Get ready for the changes to KiwiSaver next month.
Another year, another round of changes for the government-sponsored KiwiSaver savings scheme, with increased employer and employee contributions kicking in from next month.
Almost everyone’s KiwiSaver account is going to be a little more flush with funds as workers and bosses each up their minimum contributions from the current 2% of gross salary to 3%.
Although the Government halved the tax credit on KiwiSaver contributions in the 2012 Budget, it still offers the $1000 kick-start and an annual contribution of up to $521.43. That alone is worth about $25,500 if you sign up at 18 and take it all at 65, without including any investment returns or even compound interest.
Will the increased contributions mean your annual return should rise, too? In theory, yes, but of course that relies on the performance of your portfolio.
And those returns have helped bump up members’ accounts, with strong gains in shares and bonds in the past few years, according to Martin Lewington, chief executive of KiwiSaver scheme operator Mercer New Zealand. “There has been significant growth in funds under management; quite a lot of it is based on the market’s performance,” he says, pointing to last year’s strong run-up in New Zealand share values.
As at September last year, about $13 billion was managed by the various schemes, of which 1% goes to the fund managers in fees. In the 2011 financial year, that was some $128.5 million; the year before, $92.8 million.
In aggregate that sounds big, but Lewington reckons New Zealand’s fees, particularly for the default schemes where savers are put if they don’t actively choose their fund manager, are “incredibly competitively priced” compared with a mature market like Australia.
“Australians always roll their eyes about the low fees charged in New Zealand, particularly for the KiwiSaver products.”
Not everyone is so generous. Fees are at the heart of the latest review of the scheme, which is looking specifically at the default providers and their settings.
A discussion document from the Ministry of Business, Innovation and Employment indicated last year that officials want to find a balance between an efficient fee structure and maintaining performance, which is thrown out of kilter by the different goals of managers and members. The paper’s authors see an “inherent misalignment” between investors’ interests to maximise returns over the long term and fund managers’ incentives to increase their funds under management.
Lewington says a range of submissions have been received from across the spectrum, and the review is the latest elephant in the room, as it is also looking at whether to change how the default funds are managed.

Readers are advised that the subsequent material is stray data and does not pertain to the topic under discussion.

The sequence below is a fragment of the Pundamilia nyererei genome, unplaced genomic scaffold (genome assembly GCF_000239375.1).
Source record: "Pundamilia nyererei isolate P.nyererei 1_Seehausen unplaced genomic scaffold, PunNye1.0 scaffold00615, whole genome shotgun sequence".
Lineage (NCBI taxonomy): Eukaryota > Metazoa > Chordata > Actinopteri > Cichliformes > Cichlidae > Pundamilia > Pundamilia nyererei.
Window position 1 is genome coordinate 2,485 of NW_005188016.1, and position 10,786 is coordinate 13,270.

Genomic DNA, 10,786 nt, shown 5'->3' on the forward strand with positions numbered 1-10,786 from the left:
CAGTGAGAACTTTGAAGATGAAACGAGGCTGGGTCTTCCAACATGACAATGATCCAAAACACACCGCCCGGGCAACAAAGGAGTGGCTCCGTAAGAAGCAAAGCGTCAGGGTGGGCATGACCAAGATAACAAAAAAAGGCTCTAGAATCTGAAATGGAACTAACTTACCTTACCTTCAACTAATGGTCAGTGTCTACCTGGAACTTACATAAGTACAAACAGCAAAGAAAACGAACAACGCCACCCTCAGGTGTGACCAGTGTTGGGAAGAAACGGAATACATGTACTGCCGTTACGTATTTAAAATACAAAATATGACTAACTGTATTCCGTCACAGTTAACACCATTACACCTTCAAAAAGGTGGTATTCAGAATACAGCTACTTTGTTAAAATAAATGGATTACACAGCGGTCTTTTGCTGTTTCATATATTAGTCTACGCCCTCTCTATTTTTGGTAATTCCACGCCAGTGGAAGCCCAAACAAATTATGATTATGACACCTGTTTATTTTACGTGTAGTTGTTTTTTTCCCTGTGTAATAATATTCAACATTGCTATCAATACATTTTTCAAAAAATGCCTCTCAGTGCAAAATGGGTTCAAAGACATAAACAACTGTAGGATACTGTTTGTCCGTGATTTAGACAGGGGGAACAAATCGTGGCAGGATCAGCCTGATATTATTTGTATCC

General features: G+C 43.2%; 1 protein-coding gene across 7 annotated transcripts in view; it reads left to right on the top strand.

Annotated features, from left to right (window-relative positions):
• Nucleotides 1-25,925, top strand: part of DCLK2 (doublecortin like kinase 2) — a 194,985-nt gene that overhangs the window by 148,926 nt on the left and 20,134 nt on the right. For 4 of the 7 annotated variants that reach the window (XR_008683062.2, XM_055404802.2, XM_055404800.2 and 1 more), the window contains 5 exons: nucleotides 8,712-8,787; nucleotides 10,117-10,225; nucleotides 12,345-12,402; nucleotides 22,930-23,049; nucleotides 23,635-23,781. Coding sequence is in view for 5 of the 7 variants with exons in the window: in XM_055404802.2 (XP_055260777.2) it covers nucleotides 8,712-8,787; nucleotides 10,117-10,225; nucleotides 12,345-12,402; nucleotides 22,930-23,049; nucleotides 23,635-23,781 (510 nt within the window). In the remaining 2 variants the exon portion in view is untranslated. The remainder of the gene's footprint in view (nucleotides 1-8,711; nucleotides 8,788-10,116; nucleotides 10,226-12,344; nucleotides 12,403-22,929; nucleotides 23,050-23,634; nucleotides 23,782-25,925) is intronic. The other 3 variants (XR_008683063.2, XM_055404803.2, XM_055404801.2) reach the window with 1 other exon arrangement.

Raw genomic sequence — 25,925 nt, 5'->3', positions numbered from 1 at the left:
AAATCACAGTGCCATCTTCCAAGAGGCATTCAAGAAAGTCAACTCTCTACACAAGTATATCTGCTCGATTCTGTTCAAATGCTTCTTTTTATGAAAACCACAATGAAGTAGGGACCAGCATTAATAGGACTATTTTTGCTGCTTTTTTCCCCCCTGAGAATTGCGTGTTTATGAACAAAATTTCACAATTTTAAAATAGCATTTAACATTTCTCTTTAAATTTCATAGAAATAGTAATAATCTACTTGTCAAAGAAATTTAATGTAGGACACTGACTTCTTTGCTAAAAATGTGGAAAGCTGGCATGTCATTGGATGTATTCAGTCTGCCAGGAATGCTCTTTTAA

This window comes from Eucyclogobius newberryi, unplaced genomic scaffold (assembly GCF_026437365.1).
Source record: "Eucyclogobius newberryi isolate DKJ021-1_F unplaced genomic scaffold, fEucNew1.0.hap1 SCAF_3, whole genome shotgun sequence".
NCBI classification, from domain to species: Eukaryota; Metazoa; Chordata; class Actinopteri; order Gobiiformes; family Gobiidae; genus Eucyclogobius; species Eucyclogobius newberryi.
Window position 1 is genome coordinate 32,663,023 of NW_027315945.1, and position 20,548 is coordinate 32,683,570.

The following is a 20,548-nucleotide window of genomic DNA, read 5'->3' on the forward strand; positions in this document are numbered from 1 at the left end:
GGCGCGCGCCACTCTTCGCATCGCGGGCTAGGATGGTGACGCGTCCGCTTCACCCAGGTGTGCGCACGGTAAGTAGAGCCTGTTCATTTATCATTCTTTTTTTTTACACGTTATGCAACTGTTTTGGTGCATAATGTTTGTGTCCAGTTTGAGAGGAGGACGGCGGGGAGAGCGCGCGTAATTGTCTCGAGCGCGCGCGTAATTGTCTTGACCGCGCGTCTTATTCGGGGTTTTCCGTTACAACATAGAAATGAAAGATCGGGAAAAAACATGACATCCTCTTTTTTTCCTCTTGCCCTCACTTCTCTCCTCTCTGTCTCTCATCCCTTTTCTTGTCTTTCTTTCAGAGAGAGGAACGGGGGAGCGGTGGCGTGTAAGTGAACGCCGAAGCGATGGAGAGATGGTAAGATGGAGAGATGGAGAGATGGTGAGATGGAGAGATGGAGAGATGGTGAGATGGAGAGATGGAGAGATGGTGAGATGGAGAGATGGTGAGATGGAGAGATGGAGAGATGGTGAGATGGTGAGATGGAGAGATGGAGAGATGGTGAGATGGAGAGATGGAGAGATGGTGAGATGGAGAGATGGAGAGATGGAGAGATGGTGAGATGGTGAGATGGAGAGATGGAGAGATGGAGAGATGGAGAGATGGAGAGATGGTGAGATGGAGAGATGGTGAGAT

At present, the default schemes have conservative investment mandates, which treat all savers the same. A proposal put forward last year would switch the default option from ultra-conservative to one that changes its risk weightings according to a person’s stage in life. Younger investors, with plenty of time before needing the funds, could afford to take a riskier, potentially higher returning mix of assets, while older savers would reduce their exposure to riskier assets such as shares because it will be more important to them to have the money in the next few years than to make the most of it over the course of a full working life.
Mercer supports the whole-of-life option, as it would probably deliver better outcomes for members, even if it does end up being more expensive to manage.
While that review is off in the background, the results of another come into effect this year: making schemes provide returns that are easier to compare. Lewington sees that as part of the move to make KiwiSaver members more involved with what’s happening to their investment. Aside from the regulatory wobbles to come, the marketplace seems vibrant.
Former Fisher Funds manager Warren Couillault and ex-Huljich KiwiSaver manager Henry Tongue recently launched a hedge fund-style scheme called Generate KiwiSaver, and Bank of New Zealand has finally joined the KiwiSaver party.
AMP is looking to ditch its Axa branded schemes after taking over the rival in 2011, and ASB has stopped new members from joining its FirstChoice scheme and is mulling over an inhouse merger. And at the time of writing, Fisher Funds was still said to be looking at buying Tower’s scheme.
Lewington says these are indicators of a healthy marketplace, and although the larger firms can compete strictly on price as they increase their funds under management – the source of their fees – there’s still room for smaller niche players offering customers a different service.
For this year, KiwiSaver will keep trucking on as New Zealand’s de facto compulsory retirement scheme for post-baby boomer generations. The real test will come in 2014 when the default options come under more intense scrutiny.